Financial Statements (Supports
Part J above)
a.
Financial Statement Assumptions
b.
Proforma Financial Statements
1) Cash
Flow (Monthly, Years 1, 2, 3)
2) Income
(Monthly, Year 1; Annual, Years 2, 3)
3) Balance
Sheet (Annual, Years 1, 2, 3)
2. Operational (or Process) Analysis Plan Supporting
Documents
(supports
Part F above)
a.
Manufacturing or Operating Requirements (and
associated costs)
b.
Manufacturing Cycle or Service Delivery Process
(process grid)
c.
Materials Requirements
d.
Inventory Requirements (also retail/wholesale business)
e.
Production Requirements (also retail/wholesale or service business)
f.
Labor Requirements (all businesses)
g.
Maintenance and Quality Control
Requirements (all businesses)
h.
Financial Requirements (all businesses)
3.
Marketing Plan Supporting
Documents (supports Part
H above)
a.
Marketing Tools (such as advertising and promotion)
b.
Media Plan
c.
Marketing Budget (use and cost of each marketing
tool)
4.
Organizational Plan
Supporting Documents (supports Part
G above)
a.
Key Management
b.
Key Policies
c.
Compensation Programs and Incentives (management,
other groups)
5. Contingency Plan
6. Other Supporting Documents: These include resumes,
contracts, maps, etc.
Stand-Alone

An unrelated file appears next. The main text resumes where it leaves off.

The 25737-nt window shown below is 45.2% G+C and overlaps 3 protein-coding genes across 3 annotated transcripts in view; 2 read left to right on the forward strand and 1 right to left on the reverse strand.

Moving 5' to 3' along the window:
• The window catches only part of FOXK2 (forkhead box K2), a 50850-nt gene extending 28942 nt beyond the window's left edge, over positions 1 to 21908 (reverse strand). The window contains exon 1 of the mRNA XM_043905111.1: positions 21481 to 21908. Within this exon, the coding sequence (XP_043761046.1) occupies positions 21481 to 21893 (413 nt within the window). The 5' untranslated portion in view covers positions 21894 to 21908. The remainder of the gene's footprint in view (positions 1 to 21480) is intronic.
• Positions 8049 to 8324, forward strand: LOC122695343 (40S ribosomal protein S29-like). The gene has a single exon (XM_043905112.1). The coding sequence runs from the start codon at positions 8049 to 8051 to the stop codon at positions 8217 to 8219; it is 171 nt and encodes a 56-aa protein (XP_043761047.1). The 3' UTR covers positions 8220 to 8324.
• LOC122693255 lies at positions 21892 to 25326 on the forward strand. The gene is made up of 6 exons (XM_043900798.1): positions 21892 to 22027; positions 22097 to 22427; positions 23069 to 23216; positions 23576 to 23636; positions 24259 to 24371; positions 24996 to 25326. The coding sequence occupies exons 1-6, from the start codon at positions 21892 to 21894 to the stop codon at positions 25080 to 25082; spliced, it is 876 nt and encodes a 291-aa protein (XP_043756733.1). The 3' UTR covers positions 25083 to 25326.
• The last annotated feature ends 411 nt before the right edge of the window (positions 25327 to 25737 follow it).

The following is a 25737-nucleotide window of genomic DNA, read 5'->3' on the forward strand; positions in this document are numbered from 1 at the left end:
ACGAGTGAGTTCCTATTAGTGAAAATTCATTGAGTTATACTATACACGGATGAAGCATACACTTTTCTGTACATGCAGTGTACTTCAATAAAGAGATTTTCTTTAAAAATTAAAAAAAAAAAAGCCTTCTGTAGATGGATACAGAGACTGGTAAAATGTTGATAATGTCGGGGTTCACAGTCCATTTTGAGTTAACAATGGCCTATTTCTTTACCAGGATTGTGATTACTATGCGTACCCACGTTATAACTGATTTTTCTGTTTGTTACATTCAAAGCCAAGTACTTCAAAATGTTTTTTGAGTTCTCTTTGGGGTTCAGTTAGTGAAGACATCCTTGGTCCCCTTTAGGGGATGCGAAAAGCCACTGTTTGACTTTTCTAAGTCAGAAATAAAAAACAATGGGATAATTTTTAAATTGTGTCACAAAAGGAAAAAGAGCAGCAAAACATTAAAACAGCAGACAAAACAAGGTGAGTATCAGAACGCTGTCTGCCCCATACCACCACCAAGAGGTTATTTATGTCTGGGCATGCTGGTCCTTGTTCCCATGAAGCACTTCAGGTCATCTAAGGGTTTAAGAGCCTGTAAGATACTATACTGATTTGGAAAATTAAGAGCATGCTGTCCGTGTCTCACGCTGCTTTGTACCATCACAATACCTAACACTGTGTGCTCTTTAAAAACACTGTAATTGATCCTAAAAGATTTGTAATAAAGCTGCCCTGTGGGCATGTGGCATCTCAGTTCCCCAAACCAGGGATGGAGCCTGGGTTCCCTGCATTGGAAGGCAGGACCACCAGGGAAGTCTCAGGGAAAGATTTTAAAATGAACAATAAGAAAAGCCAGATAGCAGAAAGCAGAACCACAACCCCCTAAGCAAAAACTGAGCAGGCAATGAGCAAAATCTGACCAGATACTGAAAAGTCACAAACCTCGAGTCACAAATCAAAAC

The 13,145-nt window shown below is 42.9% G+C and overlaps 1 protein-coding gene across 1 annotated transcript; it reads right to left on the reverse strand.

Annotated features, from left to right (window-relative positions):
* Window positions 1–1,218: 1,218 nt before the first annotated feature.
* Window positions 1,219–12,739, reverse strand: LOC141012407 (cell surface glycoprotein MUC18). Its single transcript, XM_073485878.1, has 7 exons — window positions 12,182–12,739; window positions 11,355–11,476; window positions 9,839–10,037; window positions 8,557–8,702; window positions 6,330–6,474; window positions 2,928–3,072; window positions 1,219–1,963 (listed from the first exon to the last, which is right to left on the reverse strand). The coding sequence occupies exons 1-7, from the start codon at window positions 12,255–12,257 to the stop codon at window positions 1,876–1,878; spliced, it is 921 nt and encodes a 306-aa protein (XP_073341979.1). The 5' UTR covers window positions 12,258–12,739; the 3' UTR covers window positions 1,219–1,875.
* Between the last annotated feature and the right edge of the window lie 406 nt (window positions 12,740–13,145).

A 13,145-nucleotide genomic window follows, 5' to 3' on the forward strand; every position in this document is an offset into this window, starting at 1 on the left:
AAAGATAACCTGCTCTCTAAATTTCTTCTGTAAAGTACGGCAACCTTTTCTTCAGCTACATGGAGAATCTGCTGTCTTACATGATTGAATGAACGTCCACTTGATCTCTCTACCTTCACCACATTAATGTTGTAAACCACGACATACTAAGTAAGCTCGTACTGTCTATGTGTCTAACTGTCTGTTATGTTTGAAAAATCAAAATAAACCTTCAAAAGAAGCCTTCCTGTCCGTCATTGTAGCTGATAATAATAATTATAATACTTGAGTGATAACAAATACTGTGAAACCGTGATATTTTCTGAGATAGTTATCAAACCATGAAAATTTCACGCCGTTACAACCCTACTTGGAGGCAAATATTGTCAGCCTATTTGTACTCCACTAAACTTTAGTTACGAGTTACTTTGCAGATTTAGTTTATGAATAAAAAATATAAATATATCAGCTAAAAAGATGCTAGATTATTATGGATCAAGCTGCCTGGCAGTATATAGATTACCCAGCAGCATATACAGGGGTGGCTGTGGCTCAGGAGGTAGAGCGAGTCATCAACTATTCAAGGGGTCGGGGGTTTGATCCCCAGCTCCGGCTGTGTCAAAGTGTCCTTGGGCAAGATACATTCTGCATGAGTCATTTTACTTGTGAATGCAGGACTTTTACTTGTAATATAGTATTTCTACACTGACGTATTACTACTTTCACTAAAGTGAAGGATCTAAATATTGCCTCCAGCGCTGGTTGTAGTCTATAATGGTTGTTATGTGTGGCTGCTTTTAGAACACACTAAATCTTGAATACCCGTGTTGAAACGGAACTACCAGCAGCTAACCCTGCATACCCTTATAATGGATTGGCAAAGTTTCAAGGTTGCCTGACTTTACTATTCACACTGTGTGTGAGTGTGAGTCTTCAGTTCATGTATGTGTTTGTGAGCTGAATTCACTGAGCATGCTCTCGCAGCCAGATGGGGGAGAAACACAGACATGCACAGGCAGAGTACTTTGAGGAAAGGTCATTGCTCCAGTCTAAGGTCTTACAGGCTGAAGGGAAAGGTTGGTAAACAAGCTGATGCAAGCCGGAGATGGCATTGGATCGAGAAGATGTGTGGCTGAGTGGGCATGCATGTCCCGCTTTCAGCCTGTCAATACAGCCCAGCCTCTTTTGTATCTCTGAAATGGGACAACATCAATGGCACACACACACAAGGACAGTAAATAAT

Project: Helpful Hints
1.
The
report should be written in a clear and concise manner utilizing proper
grammar, spelling, and punctuation. All resources used must be properly
cited within the report and documented in a bibliography using APA style.
In addition, the cover page and table of contents must be included and
formatted according to the notes addressing them above.
2.
Before
turning in your new venture business plan, please do the following, as it will
help you find the holes in your plan and increase the grade for your plan.
a. Determine
if any information is repeated in your new venture business plan such that
reading the plan is tedious. If the
information is duplicated, then remove the duplicate material and make a note
stating where the reader can find it.
Your new venture business plan should read like a story that tells what
your new venture is and how you will make it a success.
b. Substitute
your main competitors name for your new ventures name everywhere in the plan. Then read your plan. If your plan would work for your competitor,
then you do not have a unique selling proposition and you have not
differentiated your venture from your competition. Go back and work on your new venture business
plan. Repeat this step. When you are satisfied with your changes,
then go to the next step.
c. Give
your new venture business plan to three (3) business people, who are NOT
friends or family, and ask them if they would invest in your new venture and
buy your product or service on a regular basis.
Also ask them what they feel is missing from your new venture business
plan. Use their comments to strengthen
your plan prior to submitting it.